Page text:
In a call for 'de-funding,' a look at how the job has evolved

DENVER (CBS4) – Instructing future police officers is a challenge in changing times for Andrea Borrego, an associate professor of criminology and criminal justice.

“It’s an institutional problem that we have here in the U.S.,” she says about law enforcement in black communities. Part of the basis for that is how police are doing far different work than they were decades ago. Government has shorted many communities on social programs and has filed the gap with more policing. That means police are involved in mental health and addiction issues. They are sweeping homeless squatters camps that have increased as housing has become more out of reach.

“As we started to defund those institutions that would help solve these problems we took those institutions out of black communities,” says Borrego. “So the only people they have in their community are police officers, and when you have distrust,  it’s problematic for both citizens and the policing job.”

The Denver Police Academy (credit: CBS)

Add to that demands on police from elected leaders to crack down on crime.

“We started looking at order maintenance policing, which required police officers to police quality-of-life offenses. Being drunk in public, graffiti, everything like that in response to these problems.”

All of these factors she lectures about in her classes at Metropolitan State University of Denver. Future officers in her classes are learning they will have to deal with far more than officers of the past.

“As social problems got more complicated within society police officers have taken that on … mental health, social work, substance abuse and we’ve kind of made it the job of police and criminal justice in general to solve those problems … the systemic racism doesn’t just happen in police. It happens across all of our institutions that are important for a healthy community.” And she says data shows the system has institutionalized racist ideologies.

“Black men are not more criminal, they are disproportionally effected by the racist system.”

As an example, she cites policies on drug enforcement.

“If you look at it statistically, whites and blacks use drugs at the same rate. The ‘War on Drugs;’ they told police officers to go out and police heavily in these areas again that focused on crack cocaine, on marijuana.”

Realizing that is a start on the discussion on how things are different. As people discuss de-funding police, the question is at least partially how much police should continue to be involved and how some behavior becomes criminalized.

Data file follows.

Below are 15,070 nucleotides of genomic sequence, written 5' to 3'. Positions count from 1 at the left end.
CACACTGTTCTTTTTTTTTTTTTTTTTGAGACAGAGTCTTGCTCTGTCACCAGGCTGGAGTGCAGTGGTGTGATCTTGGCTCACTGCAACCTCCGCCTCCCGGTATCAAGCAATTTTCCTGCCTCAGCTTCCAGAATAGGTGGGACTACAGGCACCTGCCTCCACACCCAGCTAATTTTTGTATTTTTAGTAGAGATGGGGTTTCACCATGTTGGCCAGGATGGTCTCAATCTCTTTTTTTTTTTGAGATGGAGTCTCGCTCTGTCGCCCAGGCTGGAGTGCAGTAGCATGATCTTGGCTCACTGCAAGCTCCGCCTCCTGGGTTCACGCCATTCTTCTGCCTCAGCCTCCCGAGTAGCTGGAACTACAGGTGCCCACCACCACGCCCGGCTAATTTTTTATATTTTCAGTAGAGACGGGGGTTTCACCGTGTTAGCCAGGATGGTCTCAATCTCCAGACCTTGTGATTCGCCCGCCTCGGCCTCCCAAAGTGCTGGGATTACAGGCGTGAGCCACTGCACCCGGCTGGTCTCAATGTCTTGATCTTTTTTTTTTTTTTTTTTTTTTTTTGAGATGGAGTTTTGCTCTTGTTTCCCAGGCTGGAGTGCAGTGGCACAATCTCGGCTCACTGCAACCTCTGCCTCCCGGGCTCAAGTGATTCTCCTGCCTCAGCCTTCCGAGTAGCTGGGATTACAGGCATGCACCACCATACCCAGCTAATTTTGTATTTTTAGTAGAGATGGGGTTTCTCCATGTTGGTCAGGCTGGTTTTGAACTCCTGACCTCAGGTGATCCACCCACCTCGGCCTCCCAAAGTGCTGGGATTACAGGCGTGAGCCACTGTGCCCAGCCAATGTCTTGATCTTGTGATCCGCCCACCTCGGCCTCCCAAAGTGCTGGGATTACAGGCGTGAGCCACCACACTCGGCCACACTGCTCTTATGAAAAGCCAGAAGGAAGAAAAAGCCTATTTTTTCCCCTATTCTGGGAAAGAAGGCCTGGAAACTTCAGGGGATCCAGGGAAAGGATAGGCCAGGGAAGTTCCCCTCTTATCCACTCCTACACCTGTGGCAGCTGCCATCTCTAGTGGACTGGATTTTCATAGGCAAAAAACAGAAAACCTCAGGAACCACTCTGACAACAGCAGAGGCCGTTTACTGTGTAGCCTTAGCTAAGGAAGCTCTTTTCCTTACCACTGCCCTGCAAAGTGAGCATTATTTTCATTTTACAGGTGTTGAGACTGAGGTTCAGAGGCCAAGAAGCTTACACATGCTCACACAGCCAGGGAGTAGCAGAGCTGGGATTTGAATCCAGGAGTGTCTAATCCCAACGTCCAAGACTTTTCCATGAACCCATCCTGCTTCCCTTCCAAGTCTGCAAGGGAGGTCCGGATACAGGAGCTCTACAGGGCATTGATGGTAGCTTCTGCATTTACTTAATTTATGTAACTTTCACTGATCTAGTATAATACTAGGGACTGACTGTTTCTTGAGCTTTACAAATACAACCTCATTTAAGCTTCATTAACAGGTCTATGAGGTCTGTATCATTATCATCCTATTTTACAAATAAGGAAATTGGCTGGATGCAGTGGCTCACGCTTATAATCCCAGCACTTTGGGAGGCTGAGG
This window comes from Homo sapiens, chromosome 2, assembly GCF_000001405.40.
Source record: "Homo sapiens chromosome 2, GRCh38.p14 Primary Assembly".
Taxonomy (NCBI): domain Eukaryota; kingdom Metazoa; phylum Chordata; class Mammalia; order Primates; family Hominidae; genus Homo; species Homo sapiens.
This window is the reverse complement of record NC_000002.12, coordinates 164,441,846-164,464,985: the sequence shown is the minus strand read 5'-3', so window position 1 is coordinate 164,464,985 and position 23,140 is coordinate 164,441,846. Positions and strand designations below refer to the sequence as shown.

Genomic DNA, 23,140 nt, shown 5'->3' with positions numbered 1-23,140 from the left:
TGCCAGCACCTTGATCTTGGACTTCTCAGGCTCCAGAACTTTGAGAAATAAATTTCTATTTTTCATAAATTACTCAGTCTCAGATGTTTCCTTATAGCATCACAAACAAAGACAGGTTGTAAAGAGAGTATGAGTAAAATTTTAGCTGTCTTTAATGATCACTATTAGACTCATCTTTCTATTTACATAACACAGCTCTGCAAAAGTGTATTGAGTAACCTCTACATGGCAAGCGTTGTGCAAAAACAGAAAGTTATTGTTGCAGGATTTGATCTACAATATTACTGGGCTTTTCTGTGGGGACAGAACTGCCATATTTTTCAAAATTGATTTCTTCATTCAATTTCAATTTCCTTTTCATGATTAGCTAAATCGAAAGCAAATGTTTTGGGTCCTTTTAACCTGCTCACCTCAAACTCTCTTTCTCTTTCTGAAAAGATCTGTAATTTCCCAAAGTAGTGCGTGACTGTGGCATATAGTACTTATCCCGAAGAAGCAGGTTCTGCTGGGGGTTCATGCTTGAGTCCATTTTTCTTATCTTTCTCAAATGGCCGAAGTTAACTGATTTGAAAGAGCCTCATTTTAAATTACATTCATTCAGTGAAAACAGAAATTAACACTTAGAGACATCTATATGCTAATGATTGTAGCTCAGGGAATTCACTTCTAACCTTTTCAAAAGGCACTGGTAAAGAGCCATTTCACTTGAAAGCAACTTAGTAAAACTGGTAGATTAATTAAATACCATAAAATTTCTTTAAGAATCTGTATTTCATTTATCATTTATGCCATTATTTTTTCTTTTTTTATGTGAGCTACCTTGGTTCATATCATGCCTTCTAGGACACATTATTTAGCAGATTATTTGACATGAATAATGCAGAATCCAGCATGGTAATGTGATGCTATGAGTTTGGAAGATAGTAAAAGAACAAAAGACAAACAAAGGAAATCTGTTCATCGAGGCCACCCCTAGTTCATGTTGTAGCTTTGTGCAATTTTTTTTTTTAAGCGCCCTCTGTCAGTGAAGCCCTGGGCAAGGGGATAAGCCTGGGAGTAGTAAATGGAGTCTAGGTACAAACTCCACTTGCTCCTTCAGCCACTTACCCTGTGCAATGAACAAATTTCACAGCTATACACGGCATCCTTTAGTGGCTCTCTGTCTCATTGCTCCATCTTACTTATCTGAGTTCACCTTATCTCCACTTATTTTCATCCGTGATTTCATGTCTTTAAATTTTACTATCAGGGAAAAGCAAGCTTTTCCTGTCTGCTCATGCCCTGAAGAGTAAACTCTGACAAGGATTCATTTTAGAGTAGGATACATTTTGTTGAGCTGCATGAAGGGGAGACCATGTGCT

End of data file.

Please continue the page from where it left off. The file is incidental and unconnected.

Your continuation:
green valley ranch west park homicide denver police

(credit: CBS)

“Their goal is to defend the most lives possible. So that person having a break attacks the police officer, it doesn’t always end up well for that person when they just needed some kind of mental health help.”

Police have changed roles in some ways that some see as effective. Drug addiction expert Denise Vincioni, regional director Denver Recovery Group says, “Law enforcement has come to the table with us as treatment providers as partners trying to understand. Why do we see these people over and over? We don’t have anywhere to send them … It has been recognized for many years that putting people in jail to treat addiction has been ineffective.”

It’s even more cost effective to get people into treatment versus jails. Getting to that point took work.

“We’ve done a lot of good work together. But that took, you know, our administration all the way down into the local precincts … to force education, to force the community of conversations … to happen.”

Vincioni says it would be good to see a “warm handoff” of some of the responsibility to people with expertise in addiction and as of yet not all police are signed off on the idea of treatment over jail, but there’s progress.

“We have  a long way to go,” says Vincioni. “Talking to patients, you still have patients that you know, there are police officers that think that addiction should be consequenced with incarceration.”

If you have a Good Question for CBS4’s Alan Gionet, you can email it to goodquestion@cbsdenver.com or post them to CBS4’s social media sites with the hashtag #4GoodQuestion. He will try to report on as many as he can.

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